Winter Progress

The build continues at its own glacial pace with doors and ventilation getting a look in as the seemingly endless pile of parquet flooring blocks gets trimmed ready for laying.

Parquet Jenga tower

Myself and Roger have spent many an hour in gloves and masks working our way through the parquet and have got past the halfway point (~400 blocks). This is a picture of the blocks being dried after sponging off the sanding dust.

The air extraction fans have been plumbed into the exit box on the roof and I have dropped insulated ducting through the control room ceiling to test the custom silencer. It’s a simple chipboard box lined with acoustic plasterboard, which makes it a weighty bugger, to create a split with two direction changes to maximise absorption through reflecting the sound waves around as much as possible. The cross-sectional area also increases from inlet to exit (which is the opposite to the extracted air flow). The box was then lined with various acoustic foam materials I had lying around. As the box is split I could alternate linings to test which worked best. The final lining was then glued in place and quickly photographed with a variety of Sylvanian Family toy dioramas…because it seemed like a good idea…

The basic extraction silencer box

Extraction silencer with lining

Sylvanian Families hanging out in the silencer inlet

Completed silencer propped up for testing

Once the silencer was sealed up I managed to lift it onto some saw horses and plug in the ducting to check it performs as I planned. The result is a complete loss of the air rush and fan noise except for the lowest frequencies which are only audible if you put your ear to it. Considering the unit will be installed just below the ceiling that won’t be a temptation.

The control room doors have now been hung and are awaiting handles and sills. Though they are basic fire doors, they still weigh more than I’d like when fitting them. Now they’re on their ball bearing hinges they seem so light…bastards! They’ll still need to come off again before the final fit as seals need to go in yet.

Inner control room door hung

Outer control room door hung








And finally…the distribution amplifiers I mentioned in the last post have been tested and despite the ‘not-exactly-hifi’ spec of the initial buffer IC (UA727) they sound great and at minimum gain punt out a respectable balanced line level, but the gain trim pot allows for another heft which I couldn’t measure as I was just testing it through my Fireface line inputs, which on the Lo-Gain (i.e. above +4dBu reference) setting clipped before the distribution amp even sweated. I think driving up to 10 metres of cable to the monitor mixers in the live room shouldn’t be a problem then! They sound great, or at least transparent, so headphone mixes will be nice and crisp. Lovely.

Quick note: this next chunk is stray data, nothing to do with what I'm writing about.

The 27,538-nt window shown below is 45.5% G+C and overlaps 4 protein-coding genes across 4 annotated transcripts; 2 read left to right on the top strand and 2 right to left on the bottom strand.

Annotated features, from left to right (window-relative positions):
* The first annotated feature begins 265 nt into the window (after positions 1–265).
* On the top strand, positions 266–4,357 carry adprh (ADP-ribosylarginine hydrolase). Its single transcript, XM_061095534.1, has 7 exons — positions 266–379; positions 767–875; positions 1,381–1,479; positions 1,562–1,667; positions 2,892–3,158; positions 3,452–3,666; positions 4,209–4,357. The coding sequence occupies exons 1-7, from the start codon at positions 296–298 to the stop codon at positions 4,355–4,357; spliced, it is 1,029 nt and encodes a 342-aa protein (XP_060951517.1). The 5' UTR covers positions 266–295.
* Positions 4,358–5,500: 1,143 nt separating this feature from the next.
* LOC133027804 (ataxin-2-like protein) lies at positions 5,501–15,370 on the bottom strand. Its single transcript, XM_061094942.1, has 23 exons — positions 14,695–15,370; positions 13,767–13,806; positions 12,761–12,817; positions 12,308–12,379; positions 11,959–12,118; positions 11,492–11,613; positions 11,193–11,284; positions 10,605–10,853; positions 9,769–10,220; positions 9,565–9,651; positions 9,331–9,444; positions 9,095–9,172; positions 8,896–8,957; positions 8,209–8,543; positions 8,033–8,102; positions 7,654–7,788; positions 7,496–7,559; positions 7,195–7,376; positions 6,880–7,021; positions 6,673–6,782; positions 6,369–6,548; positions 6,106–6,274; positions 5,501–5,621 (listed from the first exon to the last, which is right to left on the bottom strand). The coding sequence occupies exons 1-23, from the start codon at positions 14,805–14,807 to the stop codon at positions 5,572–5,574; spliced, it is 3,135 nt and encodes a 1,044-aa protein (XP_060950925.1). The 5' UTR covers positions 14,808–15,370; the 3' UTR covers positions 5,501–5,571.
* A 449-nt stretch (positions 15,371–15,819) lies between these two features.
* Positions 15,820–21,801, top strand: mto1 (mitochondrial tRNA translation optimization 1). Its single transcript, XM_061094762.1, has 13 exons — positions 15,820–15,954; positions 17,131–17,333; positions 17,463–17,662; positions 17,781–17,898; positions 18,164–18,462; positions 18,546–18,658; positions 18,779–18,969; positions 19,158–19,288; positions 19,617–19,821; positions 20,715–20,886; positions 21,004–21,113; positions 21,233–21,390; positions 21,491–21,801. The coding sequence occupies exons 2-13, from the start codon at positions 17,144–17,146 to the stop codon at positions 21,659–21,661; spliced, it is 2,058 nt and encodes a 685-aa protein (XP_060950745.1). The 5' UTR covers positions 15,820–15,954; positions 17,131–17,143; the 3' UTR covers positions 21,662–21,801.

Double glazing

Two panes of Optilam Phon hanging out in front of the harmonium

Today the glazing turned up – two 1m x 1.5m panes of Pilkington Optilam Phon, a name reminiscent of a Thai noodle dish. One is 10.8mm thick and the other is 8.8mm. They’re both made of two glass sheets bonded to an extra thick (0.8mm) laminate layer. I hope my calcs for matching the wall they will be sat in are about right; if not I shall be inserting a third panel between them in the frame (I am planning the frames to have a gap for such an event – nothing worse than having to take the whole lot out.

Optilam Phon – 10.8mm and 8.8mm



Whilst waiting for the glaziers to turn up this morning I continued the kind of obsessive task that makes building a studio suicidally long-winded for someone like me: drawing out the schematic for a distribution amp module. Years ago a friend and I bought two 3U racks of eight amps that drive 10 balanced outputs (600Ω) from one balanced input. I have decided to put one rack of them to use as the drivers for the eight channel headphone monitor mixers I shall be making for the live space – these suckers will be able to send to 10, which is 5 more than I think necessary for the space here. I can’t take any circuit for granted and have an Abbey Road approach to gear as I must know how it works and thus how to fix it. There aren’t any schematics available for these so I shall draw them out myself, which means lots of holding it up, flipping it over, prodding with hte multimeter and scrawling on a notepad. I’m most of the way there and will no doubt come up with a modification or two to make for a slightly better signal path (they’re a little lacking at the top and bottom, or a little midrange heavy depending on how you look at it). Here’s one now…

1×10 balanced distribution amp module

The large black box is a mains transformer as each module is self contained, thus no overall PSU problems, and having spare modules means I can swap them out mid-session if any futt-out. The input transformer is a cute little Beyerdynamic number. The UA727 dual op-amp that follows this is not a great delight on paper so I shall do some tests to see if (a) it sucks and (b) how to swap it out if it does.